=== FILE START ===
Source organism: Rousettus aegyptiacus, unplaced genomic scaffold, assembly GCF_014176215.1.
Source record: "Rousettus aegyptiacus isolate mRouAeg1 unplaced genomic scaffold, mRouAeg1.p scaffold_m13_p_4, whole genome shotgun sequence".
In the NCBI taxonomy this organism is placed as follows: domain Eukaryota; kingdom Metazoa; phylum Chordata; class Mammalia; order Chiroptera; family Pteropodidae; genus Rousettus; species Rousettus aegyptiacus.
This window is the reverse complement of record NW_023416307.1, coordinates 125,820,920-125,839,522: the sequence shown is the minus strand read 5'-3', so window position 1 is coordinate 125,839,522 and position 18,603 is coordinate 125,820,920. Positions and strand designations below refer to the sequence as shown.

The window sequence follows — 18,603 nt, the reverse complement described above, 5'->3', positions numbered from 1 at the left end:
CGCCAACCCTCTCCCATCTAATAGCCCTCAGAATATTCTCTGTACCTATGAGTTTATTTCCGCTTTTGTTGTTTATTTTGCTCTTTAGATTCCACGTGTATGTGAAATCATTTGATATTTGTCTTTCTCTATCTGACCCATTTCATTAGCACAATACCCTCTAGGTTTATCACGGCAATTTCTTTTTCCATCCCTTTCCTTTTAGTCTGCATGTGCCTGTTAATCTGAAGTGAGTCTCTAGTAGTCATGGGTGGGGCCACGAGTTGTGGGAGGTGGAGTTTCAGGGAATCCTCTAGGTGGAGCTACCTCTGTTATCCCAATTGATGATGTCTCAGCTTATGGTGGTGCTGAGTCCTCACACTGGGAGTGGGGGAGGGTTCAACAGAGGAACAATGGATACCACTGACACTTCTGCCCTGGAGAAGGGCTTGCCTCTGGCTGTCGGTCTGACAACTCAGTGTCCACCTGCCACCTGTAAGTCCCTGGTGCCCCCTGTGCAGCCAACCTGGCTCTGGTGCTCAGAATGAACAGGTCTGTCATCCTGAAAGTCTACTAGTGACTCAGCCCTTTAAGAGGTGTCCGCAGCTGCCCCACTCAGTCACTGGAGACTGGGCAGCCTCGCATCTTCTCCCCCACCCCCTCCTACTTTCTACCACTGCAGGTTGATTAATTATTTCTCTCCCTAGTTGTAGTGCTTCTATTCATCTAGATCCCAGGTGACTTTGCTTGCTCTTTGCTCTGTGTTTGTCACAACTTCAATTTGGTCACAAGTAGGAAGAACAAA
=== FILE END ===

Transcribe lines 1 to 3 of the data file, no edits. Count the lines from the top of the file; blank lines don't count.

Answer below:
Source organism: Rousettus aegyptiacus, unplaced genomic scaffold, assembly GCF_014176215.1.
Source record: "Rousettus aegyptiacus isolate mRouAeg1 unplaced genomic scaffold, mRouAeg1.p scaffold_m13_p_4, whole genome shotgun sequence".
In the NCBI taxonomy this organism is placed as follows: domain Eukaryota; kingdom Metazoa; phylum Chordata; class Mammalia; order Chiroptera; family Pteropodidae; genus Rousettus; species Rousettus aegyptiacus.